Concordia Students’ Nightline set to reopen this week

The Concordia Students’ Nightline is set to resume service this Thursday, Jan. 9, after the winter holidays.

The Concordia-based active listening phone service was founded in 2017 by Concordia alumna Jade Se. The student-run nightline is completely anonymous and is open to anyone who calls.

“We’re very excited to reopen and hear about students’ winter breaks, as well as hear from our non-student callers,” said Camille Zolopa, President of the Nightline. “As an organization, we really aim to promote self-care and consideration for our volunteer corps as much as for our callers, so I think it’s super important to take breaks.”

According to Zolopa, some calls can be emotionally heavy, so it was necessary for volunteers to take some time off.

“Our approach is quite specific, in that we validate and actively listen to callers,” said Zolopa. “We don’t offer our opinions or advice; we think of ourselves more as an auditory journal for people. And perhaps most importantly, we’re open when a lot of services are closed, from 6:00 p.m. until 3:00 a.m.”

Callers tend to feel more comfortable disclosing information with the students, said Zolopa, likely because they are considered peers.

“The volunteer active listeners are totally non-judgmental, and will keep any information that’s shared in the call confidential,” said Valentin Garriga, VP external of the non-profit organization. “It creates a space that can feel safe to share anything that you may want to talk about.”

Garriga said having this alternative is important because some students may not benefit from mental health services offered by the university, or may feel uncomfortable with meeting someone in person.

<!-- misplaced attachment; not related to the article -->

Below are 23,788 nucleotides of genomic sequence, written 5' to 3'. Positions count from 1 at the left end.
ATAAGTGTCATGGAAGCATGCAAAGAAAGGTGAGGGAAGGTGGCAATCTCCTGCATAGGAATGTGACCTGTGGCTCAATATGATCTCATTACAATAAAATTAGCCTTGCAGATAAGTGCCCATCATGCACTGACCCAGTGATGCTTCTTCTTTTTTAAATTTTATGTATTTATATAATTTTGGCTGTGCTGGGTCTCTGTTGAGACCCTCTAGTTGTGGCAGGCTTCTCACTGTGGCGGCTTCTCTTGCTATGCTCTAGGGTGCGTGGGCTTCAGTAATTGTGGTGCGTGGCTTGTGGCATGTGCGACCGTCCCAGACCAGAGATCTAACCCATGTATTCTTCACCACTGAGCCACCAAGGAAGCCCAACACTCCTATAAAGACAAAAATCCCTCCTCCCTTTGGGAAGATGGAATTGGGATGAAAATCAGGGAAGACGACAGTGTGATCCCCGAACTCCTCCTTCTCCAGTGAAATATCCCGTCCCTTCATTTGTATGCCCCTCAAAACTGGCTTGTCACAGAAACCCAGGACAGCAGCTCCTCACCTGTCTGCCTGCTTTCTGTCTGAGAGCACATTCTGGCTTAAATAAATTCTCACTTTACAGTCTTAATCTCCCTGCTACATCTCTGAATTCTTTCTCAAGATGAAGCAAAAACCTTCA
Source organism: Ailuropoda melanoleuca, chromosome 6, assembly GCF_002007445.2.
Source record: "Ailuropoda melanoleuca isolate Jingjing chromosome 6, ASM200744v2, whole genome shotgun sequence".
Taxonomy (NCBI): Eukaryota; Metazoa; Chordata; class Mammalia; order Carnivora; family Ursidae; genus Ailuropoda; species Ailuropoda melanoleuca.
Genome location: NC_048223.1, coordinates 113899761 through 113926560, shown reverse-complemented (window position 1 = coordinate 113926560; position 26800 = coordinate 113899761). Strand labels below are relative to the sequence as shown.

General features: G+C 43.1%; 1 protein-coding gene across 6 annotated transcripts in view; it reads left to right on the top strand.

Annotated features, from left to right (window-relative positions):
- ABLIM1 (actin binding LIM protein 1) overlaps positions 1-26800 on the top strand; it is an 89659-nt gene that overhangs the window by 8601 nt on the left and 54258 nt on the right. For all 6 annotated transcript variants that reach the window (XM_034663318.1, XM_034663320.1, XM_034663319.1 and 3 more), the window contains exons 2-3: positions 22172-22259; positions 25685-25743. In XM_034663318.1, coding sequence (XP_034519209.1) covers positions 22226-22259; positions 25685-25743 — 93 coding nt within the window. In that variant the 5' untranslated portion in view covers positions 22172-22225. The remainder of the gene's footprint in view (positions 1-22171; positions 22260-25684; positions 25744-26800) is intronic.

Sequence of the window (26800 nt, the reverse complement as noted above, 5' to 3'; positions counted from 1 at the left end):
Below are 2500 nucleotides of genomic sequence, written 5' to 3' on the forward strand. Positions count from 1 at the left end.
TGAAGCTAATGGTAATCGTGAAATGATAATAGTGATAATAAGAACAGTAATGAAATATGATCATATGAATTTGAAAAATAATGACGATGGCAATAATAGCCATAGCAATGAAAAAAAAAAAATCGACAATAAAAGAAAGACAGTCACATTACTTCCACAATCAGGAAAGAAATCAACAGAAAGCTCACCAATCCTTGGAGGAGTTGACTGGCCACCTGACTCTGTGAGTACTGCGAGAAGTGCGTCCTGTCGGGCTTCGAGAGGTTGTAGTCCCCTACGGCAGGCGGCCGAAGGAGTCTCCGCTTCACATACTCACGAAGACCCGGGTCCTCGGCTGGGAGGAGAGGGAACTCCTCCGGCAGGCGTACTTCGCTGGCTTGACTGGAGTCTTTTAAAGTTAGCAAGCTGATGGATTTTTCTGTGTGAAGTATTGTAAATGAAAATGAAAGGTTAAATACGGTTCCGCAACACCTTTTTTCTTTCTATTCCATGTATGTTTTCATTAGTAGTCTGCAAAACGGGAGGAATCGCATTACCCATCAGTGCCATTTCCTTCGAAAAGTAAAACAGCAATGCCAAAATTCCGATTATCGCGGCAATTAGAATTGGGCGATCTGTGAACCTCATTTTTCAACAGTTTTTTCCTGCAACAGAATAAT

With this extra layer of anonymity, students don’t need to go through triage — a process where they speak with a general mental health practitioner or nurse to discuss the general themes they want to resolve with therapy — like they would need to through Concordia’s Counselling and Psychological Services. Through the Nightline, they can just call and talk.

“They can have the conversation that they want to have, without having to talk about things they don’t want to talk about,” said Garriga.

Although this alternative mental health service does not stand in for professional help, Garriga said the student listeners are thoroughly trained by senior volunteers.

“We will deal with a large variety of possible scenarios, and volunteers are trained on how to handle a number of subjects, especially those you might know as ‘tough’ topics, [like] sexual assault, violence, gender identity, or sexuality,” said Garriga. “Things that people have a really tough time talking about. We want to make sure people are ready to listen and help accordingly.”

According to Garriga, the training happens in person, and is quite a long-time commitment.

“While we are training extensively, we are also providing tons of support for new volunteers, as it could be emotionally draining and physically tiring,” said Garriga.

With the new semester, the Nightline will be training a new cohort of volunteer listeners, which means things will get a bit hectic the first couple of weeks of the semester.

“During the first week of each semester, experienced volunteers will be running training for the new recruits,” said Zolopa. “Therefore, we need returning volunteers who are not involved in training to cover more shifts during the first week back in service.”

With time and more manpower, Zolopa explained that a long-term goal of the Nightline is to increase their support system.

“Our long term goal is to be open every night of the week; once we have the volunteer corps to support that service expansion, we’ll be looking into new projects like offering a text/chat line,” said Zolopa.

Concordia’s Students’ Nightline  will be open on Thursdays, Fridays, and Saturdays from 6:00 p.m. until 3:00 a.m. at (514) 848-7787.


Graphic by @sundaeghost

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